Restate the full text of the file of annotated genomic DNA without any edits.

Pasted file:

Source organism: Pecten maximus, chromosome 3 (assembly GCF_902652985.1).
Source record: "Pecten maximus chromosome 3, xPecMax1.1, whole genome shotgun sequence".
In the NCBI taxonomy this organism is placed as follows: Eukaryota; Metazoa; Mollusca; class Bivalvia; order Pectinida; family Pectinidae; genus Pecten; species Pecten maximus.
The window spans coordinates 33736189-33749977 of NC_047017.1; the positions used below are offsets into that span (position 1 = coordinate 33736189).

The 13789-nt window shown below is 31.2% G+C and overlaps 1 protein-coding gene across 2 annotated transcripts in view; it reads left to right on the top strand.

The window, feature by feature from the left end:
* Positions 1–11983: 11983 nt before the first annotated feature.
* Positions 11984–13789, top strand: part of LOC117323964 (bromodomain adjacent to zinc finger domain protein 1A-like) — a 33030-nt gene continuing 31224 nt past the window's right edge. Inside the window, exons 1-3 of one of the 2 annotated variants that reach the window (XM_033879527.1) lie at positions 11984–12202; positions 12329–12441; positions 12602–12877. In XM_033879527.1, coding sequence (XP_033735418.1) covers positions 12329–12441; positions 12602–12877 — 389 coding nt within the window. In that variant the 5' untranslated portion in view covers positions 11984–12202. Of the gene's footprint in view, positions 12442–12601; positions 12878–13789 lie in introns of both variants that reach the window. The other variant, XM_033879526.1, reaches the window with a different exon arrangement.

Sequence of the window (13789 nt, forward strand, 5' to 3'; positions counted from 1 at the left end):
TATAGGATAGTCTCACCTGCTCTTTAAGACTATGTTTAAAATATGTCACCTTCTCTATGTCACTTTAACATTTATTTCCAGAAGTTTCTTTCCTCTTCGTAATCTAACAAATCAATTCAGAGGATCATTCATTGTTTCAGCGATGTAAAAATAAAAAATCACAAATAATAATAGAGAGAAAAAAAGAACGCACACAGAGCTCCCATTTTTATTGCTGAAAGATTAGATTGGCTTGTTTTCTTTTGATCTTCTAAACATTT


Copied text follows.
Source organism: Pecten maximus, chromosome 3 (assembly GCF_902652985.1).
Source record: "Pecten maximus chromosome 3, xPecMax1.1, whole genome shotgun sequence".
In the NCBI taxonomy this organism is placed as follows: Eukaryota; Metazoa; Mollusca; class Bivalvia; order Pectinida; family Pectinidae; genus Pecten; species Pecten maximus.
The window spans coordinates 33736189-33749977 of NC_047017.1; the positions used below are offsets into that span (position 1 = coordinate 33736189).

The 13789-nt window shown below is 31.2% G+C and overlaps 1 protein-coding gene across 2 annotated transcripts in view; it reads left to right on the top strand.

The window, feature by feature from the left end:
* Positions 1–11983: 11983 nt before the first annotated feature.
* Positions 11984–13789, top strand: part of LOC117323964 (bromodomain adjacent to zinc finger domain protein 1A-like) — a 33030-nt gene continuing 31224 nt past the window's right edge. Inside the window, exons 1-3 of one of the 2 annotated variants that reach the window (XM_033879527.1) lie at positions 11984–12202; positions 12329–12441; positions 12602–12877. In XM_033879527.1, coding sequence (XP_033735418.1) covers positions 12329–12441; positions 12602–12877 — 389 coding nt within the window. In that variant the 5' untranslated portion in view covers positions 11984–12202. Of the gene's footprint in view, positions 12442–12601; positions 12878–13789 lie in introns of both variants that reach the window. The other variant, XM_033879526.1, reaches the window with a different exon arrangement.

Sequence of the window (13789 nt, forward strand, 5' to 3'; positions counted from 1 at the left end):
TATAGGATAGTCTCACCTGCTCTTTAAGACTATGTTTAAAATATGTCACCTTCTCTATGTCACTTTAACATTTATTTCCAGAAGTTTCTTTCCTCTTCGTAATCTAACAAATCAATTCAGAGGATCATTCATTGTTTCAGCGATGTAAAAATAAAAAATCACAAATAATAATAGAGAGAAAAAAAGAACGCACACAGAGCTCCCATTTTTATTGCTGAAAGATTAGATTGGCTTGTTTTCTTTTGATCTTCTAAACATTT